Brief encounter: Justin Welby

The Archbishop of Canterbury on his earliest memories, his favourite quotation—and Thomas the Tank Engine

October 13, 2016
©Chris Ratcliffe/Getty Images
©Chris Ratcliffe/Getty Images
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What is the first news/historical event you can recall?

My earliest memory is of being taken to tea with Winston Churchill in 1961 by my mother—Churchill was her former boss. He was very old and he cried. And because he cried, I cried. And then we sat and had tea. The first historical event I can remember was seeing flags at half mast for President John F Kennedy.

What is the book you most wish you had written?

Edward Gibbon’s The Decline and Fall of the Roman Empire. The language is fantastic and its sentiments are very challenging—I hope and pray the church will never be merely “useful,” as Gibbon says the religions of the Roman Empire were.

One bit of advice you’d give to your younger self?

Don’t wait until you are older to find out about Jesus Christ and his love for you. He is not just a name at chapel, but a person you can know.

Who was your first hero?

Probably Thomas the Tank Engine.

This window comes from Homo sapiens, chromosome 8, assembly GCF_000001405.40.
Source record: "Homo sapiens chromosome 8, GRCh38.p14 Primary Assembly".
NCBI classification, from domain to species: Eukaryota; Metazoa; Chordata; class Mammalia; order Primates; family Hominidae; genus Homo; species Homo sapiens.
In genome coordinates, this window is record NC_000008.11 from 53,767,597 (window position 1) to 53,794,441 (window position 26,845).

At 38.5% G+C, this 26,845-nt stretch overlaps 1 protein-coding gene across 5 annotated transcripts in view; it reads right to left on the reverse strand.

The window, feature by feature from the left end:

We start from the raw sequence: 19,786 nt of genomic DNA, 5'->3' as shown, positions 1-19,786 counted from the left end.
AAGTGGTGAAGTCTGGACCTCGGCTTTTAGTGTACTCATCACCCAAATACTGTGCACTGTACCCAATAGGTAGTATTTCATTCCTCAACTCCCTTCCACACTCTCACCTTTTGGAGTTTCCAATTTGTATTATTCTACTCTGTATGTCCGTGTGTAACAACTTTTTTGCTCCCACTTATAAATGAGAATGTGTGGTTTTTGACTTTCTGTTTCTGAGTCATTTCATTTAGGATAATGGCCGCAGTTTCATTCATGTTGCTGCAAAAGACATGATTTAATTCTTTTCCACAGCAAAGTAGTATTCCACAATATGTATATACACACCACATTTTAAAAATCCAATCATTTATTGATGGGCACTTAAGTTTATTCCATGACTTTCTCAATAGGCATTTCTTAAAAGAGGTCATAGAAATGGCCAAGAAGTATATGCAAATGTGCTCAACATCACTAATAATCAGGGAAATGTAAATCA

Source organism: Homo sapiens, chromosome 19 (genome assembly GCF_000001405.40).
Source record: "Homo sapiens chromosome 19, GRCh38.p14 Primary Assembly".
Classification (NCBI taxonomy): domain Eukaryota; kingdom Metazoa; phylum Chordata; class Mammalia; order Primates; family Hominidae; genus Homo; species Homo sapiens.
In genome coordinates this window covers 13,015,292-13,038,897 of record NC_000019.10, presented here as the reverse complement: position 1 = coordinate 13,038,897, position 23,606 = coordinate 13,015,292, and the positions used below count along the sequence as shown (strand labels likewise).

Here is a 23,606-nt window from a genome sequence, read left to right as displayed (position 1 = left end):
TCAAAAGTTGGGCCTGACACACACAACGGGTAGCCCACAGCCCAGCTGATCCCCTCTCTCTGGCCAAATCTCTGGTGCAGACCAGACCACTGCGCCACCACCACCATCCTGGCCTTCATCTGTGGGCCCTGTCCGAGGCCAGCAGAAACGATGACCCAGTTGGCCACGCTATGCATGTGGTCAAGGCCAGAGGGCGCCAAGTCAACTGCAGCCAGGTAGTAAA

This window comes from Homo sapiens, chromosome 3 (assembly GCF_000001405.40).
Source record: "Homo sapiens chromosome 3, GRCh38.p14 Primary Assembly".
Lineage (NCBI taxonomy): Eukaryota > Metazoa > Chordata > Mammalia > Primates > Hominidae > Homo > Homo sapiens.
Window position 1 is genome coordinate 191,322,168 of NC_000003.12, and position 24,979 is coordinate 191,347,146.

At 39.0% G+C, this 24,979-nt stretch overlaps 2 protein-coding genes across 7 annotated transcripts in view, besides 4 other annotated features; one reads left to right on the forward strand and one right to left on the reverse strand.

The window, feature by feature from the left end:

What is your favourite saying or quotation?

C’est tout grâce” (“It’s all grace”)—courtesy of my spiritual director, Father Nicolas Buttet, a Swiss monk. It reminds me that each day the gospel comes to me as a sinner and astounds me with the news that I am loved, accepted, forgiven, redeemed and chosen in Jesus.

Where do you want to be buried or have your ashes scattered?

Canterbury, and Southam in Warwickshire where I was the parish priest.

If you were given £1m to spend on other people, what would you spend it on and why?

Training and developing really good reconciliation skills amongst church leaders in areas prone to conflict.

What do you wish you had invented?

A straightforward cheap clinic kit for rural areas of Africa.

What have you changed your mind about?

Lots of things, not all confessable. Generally, seeing far fewer things are worth a bad argument and accepting diversity of opinion much more easily.

What are the best and worst presents you’ve ever received?

The worst was while travelling in this job being given something so bulky that we had to buy a large box and have it shipped sea freight. Lots of bests, like my watch from my wife, but more recently, when I went from being Dean of Liverpool Cathedral to become a Bishop (of Durham), the congregation gave me a leaving present of a Bishop’s staff. To remind me that I could make a fool of myself they carved a rock badger on the top: a year earlier I had “corpsed” while reading a lesson from Leviticus 11 that says you should not eat them.

Are people better today than 100 years ago?

I’m very cautious about the narrative that says “things are so much worse now than they were 100 years ago.” In many areas things have got better—there is less sexism, racism, nepotism, bending of rules. In the UK we have stability, the NHS, benefits. But we have less sense of identity, and perhaps less vision and daring.

The last piece of music that brought you to tears?

Vaughan Williams setting of George Herbert’s Love bade me welcome.

What is the biggest problem of all?

For me, me. For the world, sin.